Anchoring refers to a cognitive bias where an individual relies too heavily on the first piece of information they encounter (the "anchor") when making decisions. Introduced by psychologists Amos Tversky and Daniel Kahneman, this bias can significantly influence the judgement and decision-making process.

Anchoring often occurs when people are dealing with complex situations involving uncertainty. For instance, in negotiations, the first price set can serve as an anchor that influences subsequent offers. If the initial price is high, subsequent counteroffers are likely to be closer to this anchor, even if it's not reflective of the item's true value.

In everyday life, anchoring can impact a wide array of decisions. It can affect perceptions of value in financial decisions, influence estimations of quantities or probabilities, and even shape social judgements about others. For example, a person might judge someone's personality based on a first impression, which then becomes the anchor for all future interactions.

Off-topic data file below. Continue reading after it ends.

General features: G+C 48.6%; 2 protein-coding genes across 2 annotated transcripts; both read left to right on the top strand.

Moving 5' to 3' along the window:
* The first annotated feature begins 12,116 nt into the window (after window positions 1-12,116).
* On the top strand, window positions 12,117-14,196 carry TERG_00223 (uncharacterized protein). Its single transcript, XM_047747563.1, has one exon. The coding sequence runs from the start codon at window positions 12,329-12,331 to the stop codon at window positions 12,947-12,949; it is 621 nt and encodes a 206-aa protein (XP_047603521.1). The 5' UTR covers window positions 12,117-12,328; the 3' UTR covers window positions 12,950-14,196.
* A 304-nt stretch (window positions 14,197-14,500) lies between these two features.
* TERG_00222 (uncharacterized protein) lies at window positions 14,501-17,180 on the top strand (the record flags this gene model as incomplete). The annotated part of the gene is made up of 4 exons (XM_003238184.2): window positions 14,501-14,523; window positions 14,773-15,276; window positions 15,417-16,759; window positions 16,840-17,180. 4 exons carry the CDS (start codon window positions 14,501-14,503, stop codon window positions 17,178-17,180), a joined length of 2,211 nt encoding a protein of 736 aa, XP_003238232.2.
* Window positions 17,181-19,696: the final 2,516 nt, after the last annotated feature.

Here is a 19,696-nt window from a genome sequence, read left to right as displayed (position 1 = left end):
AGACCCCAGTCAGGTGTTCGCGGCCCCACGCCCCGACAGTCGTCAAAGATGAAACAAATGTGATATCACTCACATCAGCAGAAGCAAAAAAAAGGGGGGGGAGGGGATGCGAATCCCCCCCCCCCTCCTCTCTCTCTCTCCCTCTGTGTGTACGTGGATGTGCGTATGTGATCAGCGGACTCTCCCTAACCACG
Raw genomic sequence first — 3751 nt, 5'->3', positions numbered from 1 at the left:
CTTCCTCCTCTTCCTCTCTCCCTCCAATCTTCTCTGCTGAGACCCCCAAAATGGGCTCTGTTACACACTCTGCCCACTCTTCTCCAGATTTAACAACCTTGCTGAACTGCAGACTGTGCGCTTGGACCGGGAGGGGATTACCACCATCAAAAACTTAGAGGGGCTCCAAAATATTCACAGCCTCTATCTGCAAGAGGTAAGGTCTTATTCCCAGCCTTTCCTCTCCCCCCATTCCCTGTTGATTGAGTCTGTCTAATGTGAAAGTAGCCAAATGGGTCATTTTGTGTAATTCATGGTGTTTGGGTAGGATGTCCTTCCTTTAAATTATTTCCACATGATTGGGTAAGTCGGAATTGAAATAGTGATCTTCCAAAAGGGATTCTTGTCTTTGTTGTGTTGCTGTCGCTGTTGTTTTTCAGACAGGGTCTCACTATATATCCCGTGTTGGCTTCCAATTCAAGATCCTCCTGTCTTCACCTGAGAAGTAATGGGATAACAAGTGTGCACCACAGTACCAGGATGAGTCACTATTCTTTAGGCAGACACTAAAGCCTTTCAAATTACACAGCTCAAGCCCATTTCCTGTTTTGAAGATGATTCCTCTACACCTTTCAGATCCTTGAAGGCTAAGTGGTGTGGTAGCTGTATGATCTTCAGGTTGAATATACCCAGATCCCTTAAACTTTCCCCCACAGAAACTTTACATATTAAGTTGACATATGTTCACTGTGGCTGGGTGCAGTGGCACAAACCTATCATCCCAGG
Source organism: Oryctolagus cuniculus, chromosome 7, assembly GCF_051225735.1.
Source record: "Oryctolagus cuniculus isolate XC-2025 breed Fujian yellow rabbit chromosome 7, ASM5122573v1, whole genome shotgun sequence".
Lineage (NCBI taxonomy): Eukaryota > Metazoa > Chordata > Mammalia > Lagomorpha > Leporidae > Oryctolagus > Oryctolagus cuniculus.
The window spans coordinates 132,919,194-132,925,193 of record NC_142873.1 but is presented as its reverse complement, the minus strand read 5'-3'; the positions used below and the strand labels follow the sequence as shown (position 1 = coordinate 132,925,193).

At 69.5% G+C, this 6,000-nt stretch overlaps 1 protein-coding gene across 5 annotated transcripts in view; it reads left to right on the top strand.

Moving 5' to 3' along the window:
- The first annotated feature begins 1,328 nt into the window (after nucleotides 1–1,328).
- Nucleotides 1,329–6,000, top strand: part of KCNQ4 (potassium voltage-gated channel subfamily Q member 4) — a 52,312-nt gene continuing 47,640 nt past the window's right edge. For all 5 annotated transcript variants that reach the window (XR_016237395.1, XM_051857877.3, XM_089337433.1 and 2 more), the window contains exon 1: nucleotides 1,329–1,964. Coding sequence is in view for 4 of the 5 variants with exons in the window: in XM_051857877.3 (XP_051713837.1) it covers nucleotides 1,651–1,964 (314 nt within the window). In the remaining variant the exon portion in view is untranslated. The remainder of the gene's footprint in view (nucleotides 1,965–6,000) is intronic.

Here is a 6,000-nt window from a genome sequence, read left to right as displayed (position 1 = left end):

Awareness of anchoring can be crucial in overcoming this bias. By recognising the potential influence of initial information, individuals can adjust their decision-making process. They might seek out additional information, consider alternatives, or consciously adjust their judgements away from the anchor.

Despite these potential strategies, completely avoiding the influence of anchoring can be challenging. This is because anchoring often operates unconsciously, influencing decisions without one's explicit awareness. Nonetheless, understanding this bias represents a significant step towards more informed and balanced decision making.